Separating yeast slurry from trub through filtering

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Progressive Brewing
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HBT Supporter
Jan 9, 2013
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This question came up in a recent thread related to reusing yeast, where a homebrewer tossed 2 oz of dry hops in his primary, wondering whether he could reuse the yeast as is or would be able to remove the hop pulp.

The past 6 months I've been using a method to separate yeast slurry from the trub (hop matter, cold and hot break, grain powder, and what not). I've seen no ill effects so far.

I'm curious to hear if any of you have tried similar methods and what your findings were. As always, any feedback is welcome, and more importantly, ways to improve the procedure.

  1. Shut off your air conditioning/heat pump.
  2. When racking the beer out of the fermentor, leave ample beer behind, at least 1 quart; 2 quarts is better (based on a 5-6 gallon batch).
  3. Sanitize the rim area thoroughly. Use a small Starsan soaked washcloth to clean and mop around.
  4. Squeeze the washcloth out well and dry off the excess Starsan around the outer rim area. This is to prevent drips from the outside of the fermentor contaminating your yeast slurry during transfer and handling. Use common sense regarding sanitation.
  5. Swirl the fermentor up really well and pour the yeast/trub slurry into a large sanitized glass container.
  6. Put a lid on it and shake really well, to break up larger clumps.
  7. Now pour that yeast/hop/trub slurry into a boiled and sanitized fine mesh nylon hop bag placed inside a large sanitized funnel over another large glass jar.
  8. Stick a sanitized soup spoon with the round side up into the funnel, underneath the bag, to create a vent, so it can drain.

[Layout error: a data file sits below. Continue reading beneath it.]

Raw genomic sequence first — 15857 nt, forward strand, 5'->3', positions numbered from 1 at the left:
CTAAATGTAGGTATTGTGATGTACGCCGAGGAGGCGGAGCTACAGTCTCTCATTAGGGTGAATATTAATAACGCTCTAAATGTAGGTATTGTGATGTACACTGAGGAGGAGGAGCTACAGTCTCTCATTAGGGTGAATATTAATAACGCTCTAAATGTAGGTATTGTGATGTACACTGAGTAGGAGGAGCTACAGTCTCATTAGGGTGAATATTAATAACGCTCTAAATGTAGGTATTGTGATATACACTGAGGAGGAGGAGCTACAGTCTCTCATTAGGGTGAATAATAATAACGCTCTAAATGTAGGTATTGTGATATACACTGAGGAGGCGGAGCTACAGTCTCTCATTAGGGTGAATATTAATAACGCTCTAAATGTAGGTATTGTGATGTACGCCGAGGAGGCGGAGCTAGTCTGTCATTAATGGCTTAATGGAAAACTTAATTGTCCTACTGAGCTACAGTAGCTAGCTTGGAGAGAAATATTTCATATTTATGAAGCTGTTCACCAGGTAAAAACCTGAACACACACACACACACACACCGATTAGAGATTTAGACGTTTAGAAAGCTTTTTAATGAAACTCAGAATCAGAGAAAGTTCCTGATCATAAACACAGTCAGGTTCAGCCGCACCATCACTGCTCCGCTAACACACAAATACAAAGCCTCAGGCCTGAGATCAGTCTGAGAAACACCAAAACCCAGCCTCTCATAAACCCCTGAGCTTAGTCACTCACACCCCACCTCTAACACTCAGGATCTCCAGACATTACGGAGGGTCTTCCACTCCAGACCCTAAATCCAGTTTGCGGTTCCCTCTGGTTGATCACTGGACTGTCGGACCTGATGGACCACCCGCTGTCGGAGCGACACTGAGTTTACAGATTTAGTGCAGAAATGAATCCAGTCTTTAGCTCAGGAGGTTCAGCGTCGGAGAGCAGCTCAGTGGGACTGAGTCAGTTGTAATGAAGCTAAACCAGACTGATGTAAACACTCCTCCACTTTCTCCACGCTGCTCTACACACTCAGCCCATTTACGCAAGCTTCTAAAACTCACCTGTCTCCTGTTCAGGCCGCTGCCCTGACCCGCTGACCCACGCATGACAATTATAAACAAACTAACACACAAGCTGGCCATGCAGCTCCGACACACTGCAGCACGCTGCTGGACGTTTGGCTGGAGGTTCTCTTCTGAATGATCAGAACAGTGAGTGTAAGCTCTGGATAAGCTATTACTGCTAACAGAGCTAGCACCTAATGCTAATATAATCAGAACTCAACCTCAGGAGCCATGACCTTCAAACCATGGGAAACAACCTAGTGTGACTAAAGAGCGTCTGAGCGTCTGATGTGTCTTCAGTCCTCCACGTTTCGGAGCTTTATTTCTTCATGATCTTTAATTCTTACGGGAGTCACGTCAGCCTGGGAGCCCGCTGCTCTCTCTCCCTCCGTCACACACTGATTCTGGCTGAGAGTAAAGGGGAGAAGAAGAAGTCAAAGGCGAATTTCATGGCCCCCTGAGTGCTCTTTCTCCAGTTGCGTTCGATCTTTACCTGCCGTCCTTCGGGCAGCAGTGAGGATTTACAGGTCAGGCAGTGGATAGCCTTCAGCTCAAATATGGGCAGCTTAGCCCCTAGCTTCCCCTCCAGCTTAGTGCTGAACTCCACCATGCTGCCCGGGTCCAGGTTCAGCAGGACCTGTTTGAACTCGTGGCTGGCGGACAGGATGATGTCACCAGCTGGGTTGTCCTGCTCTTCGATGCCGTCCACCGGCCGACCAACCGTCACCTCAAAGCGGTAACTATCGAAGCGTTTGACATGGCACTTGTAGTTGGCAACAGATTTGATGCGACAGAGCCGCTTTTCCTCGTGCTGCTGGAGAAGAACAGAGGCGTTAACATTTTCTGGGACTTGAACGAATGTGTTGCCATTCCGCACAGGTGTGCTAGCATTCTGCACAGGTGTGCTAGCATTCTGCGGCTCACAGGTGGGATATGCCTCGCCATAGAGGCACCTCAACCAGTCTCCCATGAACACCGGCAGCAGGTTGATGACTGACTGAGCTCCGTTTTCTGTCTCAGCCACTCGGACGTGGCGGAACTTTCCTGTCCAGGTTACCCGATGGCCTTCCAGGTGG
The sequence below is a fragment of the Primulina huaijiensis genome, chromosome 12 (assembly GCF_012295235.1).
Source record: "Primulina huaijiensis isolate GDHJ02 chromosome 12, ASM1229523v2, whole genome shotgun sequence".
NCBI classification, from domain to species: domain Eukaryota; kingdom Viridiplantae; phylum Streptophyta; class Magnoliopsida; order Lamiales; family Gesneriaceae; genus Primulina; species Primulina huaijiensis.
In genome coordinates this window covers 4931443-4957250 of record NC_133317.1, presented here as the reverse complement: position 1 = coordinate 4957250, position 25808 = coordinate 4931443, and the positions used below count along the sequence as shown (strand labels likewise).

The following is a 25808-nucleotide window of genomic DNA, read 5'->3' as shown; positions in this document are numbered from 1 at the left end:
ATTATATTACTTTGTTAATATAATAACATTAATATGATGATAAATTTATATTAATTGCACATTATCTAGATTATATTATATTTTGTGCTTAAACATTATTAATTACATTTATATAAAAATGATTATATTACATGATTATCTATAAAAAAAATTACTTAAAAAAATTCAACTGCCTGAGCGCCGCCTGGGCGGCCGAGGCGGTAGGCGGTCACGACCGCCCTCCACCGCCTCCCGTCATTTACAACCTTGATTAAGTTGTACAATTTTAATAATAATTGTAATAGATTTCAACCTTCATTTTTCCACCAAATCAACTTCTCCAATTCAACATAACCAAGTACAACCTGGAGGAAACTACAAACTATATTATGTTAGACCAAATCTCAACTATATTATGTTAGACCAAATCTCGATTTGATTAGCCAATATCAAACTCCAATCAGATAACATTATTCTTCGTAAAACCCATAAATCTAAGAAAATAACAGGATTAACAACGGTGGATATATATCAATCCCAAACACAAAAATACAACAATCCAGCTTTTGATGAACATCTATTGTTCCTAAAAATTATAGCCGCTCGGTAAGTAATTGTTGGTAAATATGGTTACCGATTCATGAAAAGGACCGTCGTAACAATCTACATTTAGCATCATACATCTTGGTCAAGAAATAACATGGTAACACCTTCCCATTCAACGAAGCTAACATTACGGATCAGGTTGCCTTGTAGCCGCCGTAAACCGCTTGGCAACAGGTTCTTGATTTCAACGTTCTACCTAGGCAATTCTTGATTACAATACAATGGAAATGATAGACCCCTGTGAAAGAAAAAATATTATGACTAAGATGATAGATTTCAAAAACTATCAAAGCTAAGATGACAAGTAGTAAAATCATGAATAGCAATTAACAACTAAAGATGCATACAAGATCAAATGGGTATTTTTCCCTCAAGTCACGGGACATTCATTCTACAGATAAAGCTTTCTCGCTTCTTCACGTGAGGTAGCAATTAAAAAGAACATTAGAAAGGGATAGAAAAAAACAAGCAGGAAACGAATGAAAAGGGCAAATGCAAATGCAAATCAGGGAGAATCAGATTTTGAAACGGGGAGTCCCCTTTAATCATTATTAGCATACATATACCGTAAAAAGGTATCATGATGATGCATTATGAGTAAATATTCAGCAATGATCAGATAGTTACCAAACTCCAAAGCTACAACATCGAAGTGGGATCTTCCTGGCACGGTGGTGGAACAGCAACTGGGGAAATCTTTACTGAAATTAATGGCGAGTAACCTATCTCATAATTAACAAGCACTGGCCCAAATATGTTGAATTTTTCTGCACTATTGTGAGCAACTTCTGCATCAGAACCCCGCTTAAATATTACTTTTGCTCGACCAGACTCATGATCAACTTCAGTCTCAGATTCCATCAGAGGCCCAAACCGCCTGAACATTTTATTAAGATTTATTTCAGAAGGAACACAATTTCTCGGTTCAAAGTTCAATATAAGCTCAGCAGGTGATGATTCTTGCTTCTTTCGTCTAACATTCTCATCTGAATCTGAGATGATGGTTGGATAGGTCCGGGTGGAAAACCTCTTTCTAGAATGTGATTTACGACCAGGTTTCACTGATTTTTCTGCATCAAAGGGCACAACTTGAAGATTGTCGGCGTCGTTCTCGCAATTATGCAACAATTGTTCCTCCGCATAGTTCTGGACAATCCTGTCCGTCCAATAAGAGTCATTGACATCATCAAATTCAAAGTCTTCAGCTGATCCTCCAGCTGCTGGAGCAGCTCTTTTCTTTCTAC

9. Cover the funnel/hop bag with a large sanitized lid, foil or plastic wrap so nothing drops in it.
  10. Let it drain. You can to squeeze the bag with a sanitized spoon from time to time to speed up drainage.
  11. When done, put a lid on your new slurry jar, shake to homogenize and divide over 2 or more smaller mason jars for refrigerated storage.*
  12. You may turn the air conditioner/heat pump on again.
* Alternatively you could let it all settle in the large jar first. Then decant and save some of the excess clear beer, cap, shake and split the slurry. Top each off with the saved decanted beer. Store in refrigerator.

  • Utter sanitation practices will help prevent infection.
  • I use 1/2 gallon glass pickle jars to collect slurries from fermentors.
  • The lids from the pickle jars are great too. To create an extra barrier (lining), you could drape once- or twice-folded over sanitized plastic wrap over the jar's mouth, before screwing the lid back on.
That is a lot of work, I posted recently a technique for re-using clean yeast.

Basically yeast starter your original yeast and split it off, one to use and one to save.

Another piece of equipment that can help (and I just bought) is the FastFerment - Conical Fermentor. Look it up, basically plastic home conical set-up, allows yeast to settle at bottom and you can disconnect, save and pitch later. Pretty sweet, rather inexpensive.

As far as hops, use a hop bag and for the trub one idea (in the FastFerment) is to wait a few hours and let the trub drop in the yeast catching container, dump and then pitch the yeast.

That is a lot of work, I posted recently a technique for re-using clean yeast.

Basically yeast starter your original yeast and split it off, one to use and one to save. [...]

Thanks for the feedback. That's called yeast ranching, many of us are familiar with that, and is probably the easiest, cleanest, and preferred method.

However, plans don't always make it in real life, while in other situations a yeast that's been used once or twice is better suited, such as in super high gravity fermentations and large or multiple batches. Or, as in the example's case, the brewer harvested and painstakingly built a starter from a bottle of Bell's 2-Hearted, pitched the starter but forgot to save some out for later. Then after fermentation had subsided, he added 2 oz of dry hops to the fermentor. That's a relatively small amount of yeast in a lot of trub.

I've re-pitched trubby yeast many times and never had any issues with that, but sometimes the need for a cleaner pitch is desired. Proper yeast washing, or rinsing rather, can be tricky or even impossible if it doesn't separate out well. For example I have been unable to separate S-04 or WY1098 from trub, and have several mayonnaise jars full of it. I know it's at least 90-95% trub.

There are 100s of threads on yeast ranching, harvesting, washing, etc. but I've never seen anything on actively filtering the trub out. So here it is.

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